MINNEAPOLIS, Aug. 25, 2014 /PRNewswire-USNewswire/ -- More than 13 million children are bullied in America each year. Chances are that this is happening to a child that you care about. October is National Bullying Prevention Month, which was developed in 2006 by PACER's National Bullying Prevention Center (PACER.org/Bullying) to raise awareness of the issue. "October is a time when educators, students, parents and community members can unite to share an important message – that bullying is not acceptable behavior in their school and community," said Julie Hertzog, director of PACER's National Bullying Prevention Center in Minneapolis, Minn.
"The research shows that bullying can erode self-esteem, cause anxiety and depression, impact learning at school, and even lead to self-harm," Hertzog said. "Bullying intervention and prevention is something in which everyone can play an important role. Every year, the momentum to address this issue grows, and more and more communities across the country come together to take action and respond to that concern in October, so students who are bullied will know that there's support available."
Community members can take action in several ways. They can use the free online resources from PACER's National Bullying Prevention Center, show their true colors by wearing orange on Oct. 22 for Unity Day, or become a "Champion" for the cause. National organizations also lend their support, including the National Education Association, American Federation for Teachers, the National PTA, and many others.
Last year, millions of people around the world used the National Bullying Prevention Center's resources and web-based tools to plan events, activities, outreach, and educational initiatives. These resources include information, toolkits, and more.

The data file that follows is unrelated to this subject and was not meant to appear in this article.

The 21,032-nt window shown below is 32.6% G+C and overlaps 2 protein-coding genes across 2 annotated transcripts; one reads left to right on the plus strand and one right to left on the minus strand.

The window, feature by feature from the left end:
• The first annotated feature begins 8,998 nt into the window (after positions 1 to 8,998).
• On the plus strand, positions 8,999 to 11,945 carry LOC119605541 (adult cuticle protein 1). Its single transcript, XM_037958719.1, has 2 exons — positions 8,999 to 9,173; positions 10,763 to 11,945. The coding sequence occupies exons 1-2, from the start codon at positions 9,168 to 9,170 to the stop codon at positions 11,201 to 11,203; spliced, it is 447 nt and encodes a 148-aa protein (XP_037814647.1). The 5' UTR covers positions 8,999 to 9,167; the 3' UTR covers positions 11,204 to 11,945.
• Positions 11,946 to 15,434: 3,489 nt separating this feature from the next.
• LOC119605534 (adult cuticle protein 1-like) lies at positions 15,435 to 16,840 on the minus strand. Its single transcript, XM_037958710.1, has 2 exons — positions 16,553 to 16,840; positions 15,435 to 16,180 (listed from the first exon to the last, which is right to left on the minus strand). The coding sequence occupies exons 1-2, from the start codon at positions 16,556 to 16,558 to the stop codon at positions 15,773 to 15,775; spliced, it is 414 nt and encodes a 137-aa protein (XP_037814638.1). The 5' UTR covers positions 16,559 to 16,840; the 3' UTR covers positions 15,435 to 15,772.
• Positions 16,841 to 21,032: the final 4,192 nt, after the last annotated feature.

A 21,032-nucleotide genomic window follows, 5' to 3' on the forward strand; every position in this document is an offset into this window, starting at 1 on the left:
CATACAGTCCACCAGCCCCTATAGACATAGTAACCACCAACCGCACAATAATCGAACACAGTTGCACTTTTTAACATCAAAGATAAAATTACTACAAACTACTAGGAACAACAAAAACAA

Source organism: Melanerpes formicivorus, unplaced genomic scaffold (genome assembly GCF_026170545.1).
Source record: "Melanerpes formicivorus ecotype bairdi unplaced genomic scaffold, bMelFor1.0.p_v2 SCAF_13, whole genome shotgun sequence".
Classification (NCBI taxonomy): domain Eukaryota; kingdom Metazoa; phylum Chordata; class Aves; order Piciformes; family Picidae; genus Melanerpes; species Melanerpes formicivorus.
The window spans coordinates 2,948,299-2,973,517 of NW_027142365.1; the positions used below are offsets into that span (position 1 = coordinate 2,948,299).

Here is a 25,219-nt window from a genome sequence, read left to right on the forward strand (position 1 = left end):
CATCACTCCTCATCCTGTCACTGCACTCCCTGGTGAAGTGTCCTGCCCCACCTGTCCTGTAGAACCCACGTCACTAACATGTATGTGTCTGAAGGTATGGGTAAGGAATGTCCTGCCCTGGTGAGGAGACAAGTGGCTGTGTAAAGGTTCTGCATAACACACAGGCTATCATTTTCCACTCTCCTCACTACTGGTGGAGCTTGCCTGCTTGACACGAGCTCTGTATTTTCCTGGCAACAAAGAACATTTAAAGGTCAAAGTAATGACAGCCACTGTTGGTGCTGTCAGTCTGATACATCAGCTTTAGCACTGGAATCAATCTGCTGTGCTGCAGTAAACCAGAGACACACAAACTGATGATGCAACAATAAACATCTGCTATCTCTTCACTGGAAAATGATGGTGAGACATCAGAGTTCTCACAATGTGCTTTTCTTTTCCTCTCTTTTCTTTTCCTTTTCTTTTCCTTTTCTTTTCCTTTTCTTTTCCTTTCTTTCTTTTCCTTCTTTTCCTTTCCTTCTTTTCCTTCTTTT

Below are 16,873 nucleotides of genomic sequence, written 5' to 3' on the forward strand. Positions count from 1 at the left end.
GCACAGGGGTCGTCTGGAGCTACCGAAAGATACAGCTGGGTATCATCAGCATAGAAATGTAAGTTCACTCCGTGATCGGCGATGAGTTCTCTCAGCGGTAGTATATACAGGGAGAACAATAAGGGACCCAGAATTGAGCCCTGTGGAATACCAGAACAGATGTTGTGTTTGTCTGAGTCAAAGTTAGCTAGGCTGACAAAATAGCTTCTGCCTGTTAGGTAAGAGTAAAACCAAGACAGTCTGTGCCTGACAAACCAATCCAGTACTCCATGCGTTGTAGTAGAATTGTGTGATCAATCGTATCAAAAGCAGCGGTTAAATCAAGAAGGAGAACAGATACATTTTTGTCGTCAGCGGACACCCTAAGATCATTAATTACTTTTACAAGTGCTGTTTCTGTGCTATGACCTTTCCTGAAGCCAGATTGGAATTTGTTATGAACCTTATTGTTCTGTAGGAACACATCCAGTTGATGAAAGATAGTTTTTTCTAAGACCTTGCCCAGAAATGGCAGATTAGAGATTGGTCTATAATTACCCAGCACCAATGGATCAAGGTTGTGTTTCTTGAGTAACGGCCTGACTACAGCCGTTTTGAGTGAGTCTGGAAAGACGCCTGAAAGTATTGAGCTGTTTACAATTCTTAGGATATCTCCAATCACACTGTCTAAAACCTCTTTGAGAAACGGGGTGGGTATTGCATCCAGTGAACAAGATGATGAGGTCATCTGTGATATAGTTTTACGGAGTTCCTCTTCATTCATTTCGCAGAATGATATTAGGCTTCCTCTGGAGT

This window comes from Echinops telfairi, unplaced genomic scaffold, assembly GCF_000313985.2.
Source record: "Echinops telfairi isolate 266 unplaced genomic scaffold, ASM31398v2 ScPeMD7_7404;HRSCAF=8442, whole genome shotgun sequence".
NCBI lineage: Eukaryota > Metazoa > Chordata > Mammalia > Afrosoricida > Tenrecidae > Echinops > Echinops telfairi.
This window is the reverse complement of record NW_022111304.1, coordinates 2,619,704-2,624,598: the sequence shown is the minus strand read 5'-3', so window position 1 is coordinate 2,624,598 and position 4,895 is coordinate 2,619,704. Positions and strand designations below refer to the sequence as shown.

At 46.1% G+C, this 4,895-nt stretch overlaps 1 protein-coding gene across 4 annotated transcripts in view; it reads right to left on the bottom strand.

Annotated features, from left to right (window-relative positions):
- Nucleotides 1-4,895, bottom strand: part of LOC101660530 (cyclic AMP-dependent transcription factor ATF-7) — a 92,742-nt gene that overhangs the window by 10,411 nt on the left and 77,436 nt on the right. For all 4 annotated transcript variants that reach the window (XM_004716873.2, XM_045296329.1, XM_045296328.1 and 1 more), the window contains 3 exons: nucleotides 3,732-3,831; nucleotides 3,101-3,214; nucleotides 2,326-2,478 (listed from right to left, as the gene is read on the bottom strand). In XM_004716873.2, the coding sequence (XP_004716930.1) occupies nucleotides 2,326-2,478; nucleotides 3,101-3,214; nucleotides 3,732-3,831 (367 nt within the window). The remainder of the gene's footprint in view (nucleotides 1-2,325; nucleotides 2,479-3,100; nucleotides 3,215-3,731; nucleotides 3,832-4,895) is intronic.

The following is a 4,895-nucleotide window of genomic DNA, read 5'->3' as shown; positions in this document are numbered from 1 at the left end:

Plan an event
Communities around the country celebrate National Bullying Prevention Month through creative events and initiatives. In collaboration with Facebook, PACER offers a step-by-step guide to planning your own community event. These resources are available at PACER.org/Bullying.
Students, teachers, and community members will wear orange and send a united message of support on Unity Day, Wednesday, Oct. 22. Thanks to a partnership with CustomInk, supporters can wear the "official" Unite Against Bullying T-shirt. Custom Ink's "Be Good to Each Other" campaign encourages people to take a stand for kindness and tolerance. Proceeds support PACER's national bullying prevention programs.
"Taking part in Unity Day is a simple way to make a powerful statement," said Paula F. Goldberg, PACER Center's executive director. "Anyone can join with us to "Make It Orange and Make It End."
About PACER's National Bullying Prevention Center: Founded in 2006, PACER's National Bullying Prevention Center, actively leads social change, so that bullying is no longer considered an accepted childhood rite of passage. PACER provides innovative resources for students, parents, educators, and others, and recognizes bullying as a serious community issue that impacts education, physical and emotional health, and the safety and well-being of students. PACER offers tools to address bullying in schools, the community, and online. For more information, visit PACER.org/bullying.
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SOURCE PACER's National Bullying Prevention Center